"I have all kinds of clients," she says, "mostly in their 20s and 30s, lots of new moms… I've even designed for kids, which is definitely something I'd like to look more into." But really making a dent in the market is not that easy, she explains, as most people want to go buy pret-a-porter from the big brands they already know. "There is a lot of talent in fashion in Lebanon, but it is very hard to break through."

There need to be more events and exhibitions that put the focus on designers, like Fashion
Forward in Dubai and Artheum in Beirut, which did the Beirut Fashion Expo in June. "That was really a great event because they gave each designer a space that they could do whatever they wanted with. Not just hang the clothes and show them, but actually transform the space too. I called my installation Balls on Walls."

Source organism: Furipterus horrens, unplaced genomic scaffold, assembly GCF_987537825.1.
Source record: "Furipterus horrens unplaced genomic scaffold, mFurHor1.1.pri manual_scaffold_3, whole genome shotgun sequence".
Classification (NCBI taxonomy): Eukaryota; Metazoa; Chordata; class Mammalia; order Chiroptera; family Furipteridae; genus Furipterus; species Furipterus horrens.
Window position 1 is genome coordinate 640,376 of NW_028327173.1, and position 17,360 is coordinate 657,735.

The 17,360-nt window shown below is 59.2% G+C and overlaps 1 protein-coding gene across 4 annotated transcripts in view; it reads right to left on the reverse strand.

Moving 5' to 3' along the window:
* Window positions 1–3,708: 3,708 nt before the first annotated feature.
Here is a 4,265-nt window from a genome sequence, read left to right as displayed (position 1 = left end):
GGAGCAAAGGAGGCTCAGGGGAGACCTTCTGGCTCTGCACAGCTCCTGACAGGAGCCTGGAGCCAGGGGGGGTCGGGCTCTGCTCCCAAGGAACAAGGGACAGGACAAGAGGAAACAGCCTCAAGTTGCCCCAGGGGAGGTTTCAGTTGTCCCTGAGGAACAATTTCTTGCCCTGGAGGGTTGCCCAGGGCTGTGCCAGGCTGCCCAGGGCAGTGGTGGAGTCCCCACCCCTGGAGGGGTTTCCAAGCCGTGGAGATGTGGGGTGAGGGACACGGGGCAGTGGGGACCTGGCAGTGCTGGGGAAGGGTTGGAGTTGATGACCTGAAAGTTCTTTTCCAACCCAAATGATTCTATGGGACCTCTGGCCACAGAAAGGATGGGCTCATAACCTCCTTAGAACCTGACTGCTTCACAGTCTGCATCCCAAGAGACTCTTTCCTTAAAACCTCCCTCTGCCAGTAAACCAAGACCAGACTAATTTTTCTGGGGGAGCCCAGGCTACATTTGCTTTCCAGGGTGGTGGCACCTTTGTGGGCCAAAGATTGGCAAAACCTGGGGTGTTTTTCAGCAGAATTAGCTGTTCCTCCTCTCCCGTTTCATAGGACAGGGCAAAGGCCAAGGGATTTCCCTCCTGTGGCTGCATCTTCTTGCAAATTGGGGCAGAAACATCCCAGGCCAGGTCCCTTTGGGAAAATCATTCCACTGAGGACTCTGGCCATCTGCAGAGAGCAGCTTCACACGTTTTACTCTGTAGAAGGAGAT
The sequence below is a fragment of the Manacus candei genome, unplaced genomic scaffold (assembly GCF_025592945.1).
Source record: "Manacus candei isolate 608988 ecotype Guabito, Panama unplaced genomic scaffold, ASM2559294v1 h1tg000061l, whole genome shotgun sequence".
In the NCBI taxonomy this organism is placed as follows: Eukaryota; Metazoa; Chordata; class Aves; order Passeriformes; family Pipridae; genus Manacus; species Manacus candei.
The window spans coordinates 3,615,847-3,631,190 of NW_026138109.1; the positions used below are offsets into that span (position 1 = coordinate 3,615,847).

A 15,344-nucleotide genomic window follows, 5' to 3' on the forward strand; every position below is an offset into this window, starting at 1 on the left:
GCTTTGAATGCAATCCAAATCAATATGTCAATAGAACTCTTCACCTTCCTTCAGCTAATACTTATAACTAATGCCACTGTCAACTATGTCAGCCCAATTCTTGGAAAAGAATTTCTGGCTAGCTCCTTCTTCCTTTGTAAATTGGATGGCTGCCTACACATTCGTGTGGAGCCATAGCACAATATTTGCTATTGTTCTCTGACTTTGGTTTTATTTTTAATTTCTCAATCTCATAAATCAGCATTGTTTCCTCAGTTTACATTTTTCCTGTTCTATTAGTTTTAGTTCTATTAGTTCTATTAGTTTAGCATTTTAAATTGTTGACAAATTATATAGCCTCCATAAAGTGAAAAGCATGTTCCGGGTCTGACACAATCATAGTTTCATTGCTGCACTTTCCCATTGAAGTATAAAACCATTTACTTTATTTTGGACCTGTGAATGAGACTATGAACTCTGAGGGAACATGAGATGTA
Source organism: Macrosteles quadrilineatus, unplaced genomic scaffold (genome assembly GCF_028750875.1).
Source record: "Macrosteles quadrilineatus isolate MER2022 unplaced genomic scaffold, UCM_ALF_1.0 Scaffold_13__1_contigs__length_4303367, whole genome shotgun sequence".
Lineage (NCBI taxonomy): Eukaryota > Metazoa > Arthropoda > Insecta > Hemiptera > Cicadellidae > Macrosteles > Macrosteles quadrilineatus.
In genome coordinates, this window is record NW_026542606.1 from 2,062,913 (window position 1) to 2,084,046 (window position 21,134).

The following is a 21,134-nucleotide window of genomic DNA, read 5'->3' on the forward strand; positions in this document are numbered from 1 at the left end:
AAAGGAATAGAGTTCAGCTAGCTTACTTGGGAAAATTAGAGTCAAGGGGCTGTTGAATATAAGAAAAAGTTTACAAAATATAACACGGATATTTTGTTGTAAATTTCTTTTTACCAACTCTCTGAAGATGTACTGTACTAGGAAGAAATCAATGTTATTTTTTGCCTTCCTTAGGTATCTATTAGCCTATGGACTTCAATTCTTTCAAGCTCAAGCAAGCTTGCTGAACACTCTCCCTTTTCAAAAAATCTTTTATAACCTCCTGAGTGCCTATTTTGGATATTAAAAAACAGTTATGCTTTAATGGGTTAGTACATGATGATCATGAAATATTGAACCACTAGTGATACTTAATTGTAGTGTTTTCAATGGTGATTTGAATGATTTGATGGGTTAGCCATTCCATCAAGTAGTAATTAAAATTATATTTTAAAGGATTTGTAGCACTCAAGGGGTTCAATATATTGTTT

In her workshop, where the light peers through a large window, Mira Hayek sits at her desk facing the two seamstresses who are cutting fabric. On the walls hang pictures of her designs, patterns ready to be cut, and notes. Fabrics of every color sit on top of one another along the sides. There is a sewing room and a fitting room, where all the ready-to-wear clothes are presented on racks. The workshop, like the designer's clothes, reflects her positive, playful vibes.

Her dream is to create ready-to-wear collections to be sold around the world. "I also would love to dress a performer, like an artist on stage! My ultimate fashion icon is singer Roisin Murphy, and dressing her would be a dream come true!"
Mira Hayek at work on one of her designs.
(photo courtesy of Mira Hayek)
Mood board inspiration for the 2013 collection. (photo courtesy of Mira Hayek) Some of Mira's designs. (photo courtesy of Mira Hayek) The work in progress. (photo courtesy of Mira Hayek)